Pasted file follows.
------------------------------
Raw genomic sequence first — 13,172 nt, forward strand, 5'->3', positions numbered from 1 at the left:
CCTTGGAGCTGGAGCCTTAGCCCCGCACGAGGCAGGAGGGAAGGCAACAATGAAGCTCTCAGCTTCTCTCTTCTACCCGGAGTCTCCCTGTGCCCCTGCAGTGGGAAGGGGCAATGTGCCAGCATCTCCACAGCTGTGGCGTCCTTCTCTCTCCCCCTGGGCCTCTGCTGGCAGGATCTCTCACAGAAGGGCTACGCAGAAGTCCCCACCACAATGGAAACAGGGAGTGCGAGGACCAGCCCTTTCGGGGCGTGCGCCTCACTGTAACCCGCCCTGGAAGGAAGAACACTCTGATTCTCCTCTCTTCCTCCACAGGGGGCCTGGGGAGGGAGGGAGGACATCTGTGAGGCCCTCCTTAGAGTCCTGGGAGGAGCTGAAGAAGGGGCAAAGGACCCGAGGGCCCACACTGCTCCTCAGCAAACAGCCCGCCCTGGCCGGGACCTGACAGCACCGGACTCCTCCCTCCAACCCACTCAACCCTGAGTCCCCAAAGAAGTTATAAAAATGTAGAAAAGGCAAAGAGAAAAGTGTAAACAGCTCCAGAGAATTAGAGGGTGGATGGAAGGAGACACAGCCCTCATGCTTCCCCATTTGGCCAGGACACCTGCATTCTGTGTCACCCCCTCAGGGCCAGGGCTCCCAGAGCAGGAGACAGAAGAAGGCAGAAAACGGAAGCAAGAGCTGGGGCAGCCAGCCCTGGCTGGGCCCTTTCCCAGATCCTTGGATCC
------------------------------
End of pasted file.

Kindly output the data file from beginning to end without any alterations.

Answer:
Raw genomic sequence first — 13,172 nt, forward strand, 5'->3', positions numbered from 1 at the left:
CCTTGGAGCTGGAGCCTTAGCCCCGCACGAGGCAGGAGGGAAGGCAACAATGAAGCTCTCAGCTTCTCTCTTCTACCCGGAGTCTCCCTGTGCCCCTGCAGTGGGAAGGGGCAATGTGCCAGCATCTCCACAGCTGTGGCGTCCTTCTCTCTCCCCCTGGGCCTCTGCTGGCAGGATCTCTCACAGAAGGGCTACGCAGAAGTCCCCACCACAATGGAAACAGGGAGTGCGAGGACCAGCCCTTTCGGGGCGTGCGCCTCACTGTAACCCGCCCTGGAAGGAAGAACACTCTGATTCTCCTCTCTTCCTCCACAGGGGGCCTGGGGAGGGAGGGAGGACATCTGTGAGGCCCTCCTTAGAGTCCTGGGAGGAGCTGAAGAAGGGGCAAAGGACCCGAGGGCCCACACTGCTCCTCAGCAAACAGCCCGCCCTGGCCGGGACCTGACAGCACCGGACTCCTCCCTCCAACCCACTCAACCCTGAGTCCCCAAAGAAGTTATAAAAATGTAGAAAAGGCAAAGAGAAAAGTGTAAACAGCTCCAGAGAATTAGAGGGTGGATGGAAGGAGACACAGCCCTCATGCTTCCCCATTTGGCCAGGACACCTGCATTCTGTGTCACCCCCTCAGGGCCAGGGCTCCCAGAGCAGGAGACAGAAGAAGGCAGAAAACGGAAGCAAGAGCTGGGGCAGCCAGCCCTGGCTGGGCCCTTTCCCAGATCCTTGGATCC